As a naturally shy individual, these tips may be painful to implement at first but I promise if you stick at them you will find your confidence growing which will instantly result in stronger communication skills!
How to overcome shyness in public speaking
Fear of public speaking is a common form of anxiety. It can range from slight nervousness to paralyzing fear and panic. Many people with this fear avoid public speaking situations altogether, or they suffer through them with shaking hands and a quavering voice. But with preparation and persistence, you can overcome your fear.
These steps may help:
1. Know your topic. The better you understand what you’re talking about — and the more you care about the topic — the less likely you’ll make a mistake or get off track. And if you do get lost, you’ll be able to recover quickly. Take some time to consider what questions the audience may ask and have your responses ready.
2. Get organized. Ahead of time, carefully plan out the information you want to present, including any props, audio or visual aids. The more organized you are, the less nervous you’ll be. Use an outline on a small card to stay on track. If possible, visit the place where you’ll be speaking and review available equipment before your presentation.
3. Practice, and then practice some more. Practice your complete presentation several times. Do it for some people you’re comfortable with and ask for feedback. It may also be helpful to practice with a few people with whom you’re less familiar. Consider making a video of your presentation so you can watch it and see opportunities for improvement.
4. Challenge specific worries. When you’re afraid of something, you may overestimate the likelihood of bad things happening. List your specific worries. Then directly challenge them by identifying probable and alternative outcomes and any objective evidence that supports each worry or the likelihood that your feared outcomes will happen.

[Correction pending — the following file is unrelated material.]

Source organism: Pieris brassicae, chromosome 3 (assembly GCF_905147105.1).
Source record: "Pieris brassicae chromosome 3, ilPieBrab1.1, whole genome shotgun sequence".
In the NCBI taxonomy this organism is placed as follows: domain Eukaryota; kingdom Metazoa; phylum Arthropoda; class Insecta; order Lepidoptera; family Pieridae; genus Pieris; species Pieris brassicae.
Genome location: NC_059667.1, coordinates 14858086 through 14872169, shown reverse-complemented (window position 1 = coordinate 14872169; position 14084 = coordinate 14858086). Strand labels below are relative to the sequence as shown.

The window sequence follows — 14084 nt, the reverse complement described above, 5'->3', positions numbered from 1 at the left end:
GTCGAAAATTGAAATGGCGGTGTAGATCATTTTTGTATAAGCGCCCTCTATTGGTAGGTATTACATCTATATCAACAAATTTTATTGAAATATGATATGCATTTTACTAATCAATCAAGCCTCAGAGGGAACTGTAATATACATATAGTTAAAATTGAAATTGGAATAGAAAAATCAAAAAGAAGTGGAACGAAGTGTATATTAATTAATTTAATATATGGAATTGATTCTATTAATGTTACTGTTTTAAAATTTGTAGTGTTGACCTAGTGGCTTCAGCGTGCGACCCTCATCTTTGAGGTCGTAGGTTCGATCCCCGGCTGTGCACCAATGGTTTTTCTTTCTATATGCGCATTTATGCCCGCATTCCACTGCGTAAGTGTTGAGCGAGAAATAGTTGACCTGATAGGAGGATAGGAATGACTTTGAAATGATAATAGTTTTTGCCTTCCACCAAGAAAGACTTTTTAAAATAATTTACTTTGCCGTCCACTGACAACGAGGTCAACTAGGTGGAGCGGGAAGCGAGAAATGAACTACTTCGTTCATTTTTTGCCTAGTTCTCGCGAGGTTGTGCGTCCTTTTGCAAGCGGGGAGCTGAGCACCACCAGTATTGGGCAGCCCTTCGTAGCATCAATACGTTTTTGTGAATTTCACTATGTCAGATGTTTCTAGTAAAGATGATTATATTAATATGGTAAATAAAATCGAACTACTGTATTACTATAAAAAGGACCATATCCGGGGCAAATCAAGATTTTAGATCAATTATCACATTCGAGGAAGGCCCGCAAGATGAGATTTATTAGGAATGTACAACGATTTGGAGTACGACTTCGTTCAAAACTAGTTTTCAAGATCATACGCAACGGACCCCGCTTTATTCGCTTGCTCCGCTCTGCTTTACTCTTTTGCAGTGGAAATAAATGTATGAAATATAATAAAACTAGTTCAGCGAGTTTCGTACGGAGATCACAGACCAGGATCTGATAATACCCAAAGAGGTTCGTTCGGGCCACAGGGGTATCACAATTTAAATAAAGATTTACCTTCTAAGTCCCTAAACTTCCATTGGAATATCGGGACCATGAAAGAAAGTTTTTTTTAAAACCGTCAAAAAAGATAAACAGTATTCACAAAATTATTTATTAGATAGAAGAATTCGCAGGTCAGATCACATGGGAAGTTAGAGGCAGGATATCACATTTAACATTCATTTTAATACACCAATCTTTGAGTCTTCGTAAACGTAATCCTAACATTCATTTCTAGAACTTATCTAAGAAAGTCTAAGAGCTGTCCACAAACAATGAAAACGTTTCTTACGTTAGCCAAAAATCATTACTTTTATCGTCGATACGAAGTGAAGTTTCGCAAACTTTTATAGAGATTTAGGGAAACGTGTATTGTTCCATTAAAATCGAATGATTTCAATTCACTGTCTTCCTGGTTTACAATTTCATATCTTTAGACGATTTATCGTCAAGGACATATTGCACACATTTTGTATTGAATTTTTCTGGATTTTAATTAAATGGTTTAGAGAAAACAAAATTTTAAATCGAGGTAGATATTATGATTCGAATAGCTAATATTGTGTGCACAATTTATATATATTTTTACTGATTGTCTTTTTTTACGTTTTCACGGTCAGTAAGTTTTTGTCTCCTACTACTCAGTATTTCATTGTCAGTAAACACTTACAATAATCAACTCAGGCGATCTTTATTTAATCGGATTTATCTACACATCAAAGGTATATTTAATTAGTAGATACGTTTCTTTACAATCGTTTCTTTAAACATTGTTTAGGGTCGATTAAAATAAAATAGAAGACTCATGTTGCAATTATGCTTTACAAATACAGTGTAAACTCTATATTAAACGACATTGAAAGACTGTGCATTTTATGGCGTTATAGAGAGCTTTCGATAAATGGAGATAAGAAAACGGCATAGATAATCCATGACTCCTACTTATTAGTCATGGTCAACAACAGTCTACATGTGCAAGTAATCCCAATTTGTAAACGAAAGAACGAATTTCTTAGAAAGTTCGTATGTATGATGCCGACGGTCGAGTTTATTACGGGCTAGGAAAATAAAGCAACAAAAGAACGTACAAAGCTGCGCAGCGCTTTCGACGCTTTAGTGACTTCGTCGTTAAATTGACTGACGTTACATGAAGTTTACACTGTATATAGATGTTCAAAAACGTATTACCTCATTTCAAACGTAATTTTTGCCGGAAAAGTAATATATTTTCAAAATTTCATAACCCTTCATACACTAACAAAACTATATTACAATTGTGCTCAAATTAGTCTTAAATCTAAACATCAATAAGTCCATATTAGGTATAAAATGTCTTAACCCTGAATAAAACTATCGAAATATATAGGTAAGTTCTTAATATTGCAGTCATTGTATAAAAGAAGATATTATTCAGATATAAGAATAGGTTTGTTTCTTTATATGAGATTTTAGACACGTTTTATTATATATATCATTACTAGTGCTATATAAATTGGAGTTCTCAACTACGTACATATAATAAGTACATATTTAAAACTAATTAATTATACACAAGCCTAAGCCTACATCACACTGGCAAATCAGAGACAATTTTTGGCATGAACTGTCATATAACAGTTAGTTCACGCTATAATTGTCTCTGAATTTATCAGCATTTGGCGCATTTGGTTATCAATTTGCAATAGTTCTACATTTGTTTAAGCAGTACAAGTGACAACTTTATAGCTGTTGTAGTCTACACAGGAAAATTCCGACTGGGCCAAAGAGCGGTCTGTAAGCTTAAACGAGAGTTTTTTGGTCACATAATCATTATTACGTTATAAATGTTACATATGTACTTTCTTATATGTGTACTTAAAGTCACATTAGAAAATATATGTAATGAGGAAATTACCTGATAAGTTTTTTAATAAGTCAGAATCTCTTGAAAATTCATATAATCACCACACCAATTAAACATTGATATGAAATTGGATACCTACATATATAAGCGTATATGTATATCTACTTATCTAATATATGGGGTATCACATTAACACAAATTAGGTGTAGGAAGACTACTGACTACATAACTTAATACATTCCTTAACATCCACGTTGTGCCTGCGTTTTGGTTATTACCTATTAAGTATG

5. Visualize your success. Imagine that your presentation will go well. Positive thoughts can help decrease some of your negativity about your social performance and relieve some anxiety.
6. Do some deep breathing. This can be very calming. Take two or more deep, slow breaths before you get up to the podium and during your speech.
7. Focus on your material, not on your audience. People mainly pay attention to new information — not how it’s presented. They may not notice your nervousness. If audience members do notice that you’re nervous, they may root for you and want your presentation to be a success.
8. Don’t fear a moment of silence. If you lose track of what you’re saying or start to feel nervous and your mind goes blank, it may seem like you’ve been silent for an eternity. In reality, it’s probably only a few seconds. Even if it’s longer, it’s likely your audience won’t mind a pause to consider what you’ve been saying. Just take a few slow, deep breaths.
9. Recognize your success. After your speech or presentation, give yourself a pat on the back. It may not have been perfect, but chances are you’re far more critical of yourself than your audience is. See if any of your specific worries actually occurred. Everyone makes mistakes. Look at any mistakes you made as an opportunity to improve your skills.
10. Get support. Join a group that offers support for people who have difficulty with public speaking. One effective resource is Toastmasters, a nonprofit organization with local chapters that focuses on training people in speaking and leadership skills.
If you can’t overcome your fear with practice alone, consider seeking professional help. Cognitive behavioral therapy is a skills-based approach that can be a successful treatment for reducing fear of public speaking.
As another option, your doctor may prescribe a calming medication that you take before public speaking. If your doctor prescribes a medication, try it before your speaking engagement to see how it affects you.
Nervousness or anxiety in certain situations is normal, and public speaking is no exception. Known as performance anxiety, other examples include stage fright, test anxiety and writer’s block. But people with severe performance anxiety that includes significant anxiety in other social situations may have social anxiety disorder (also called social phobia). Social anxiety disorder may require cognitive behavioral therapy, medications or a combination of the two.
How to overcome shyness in a relationship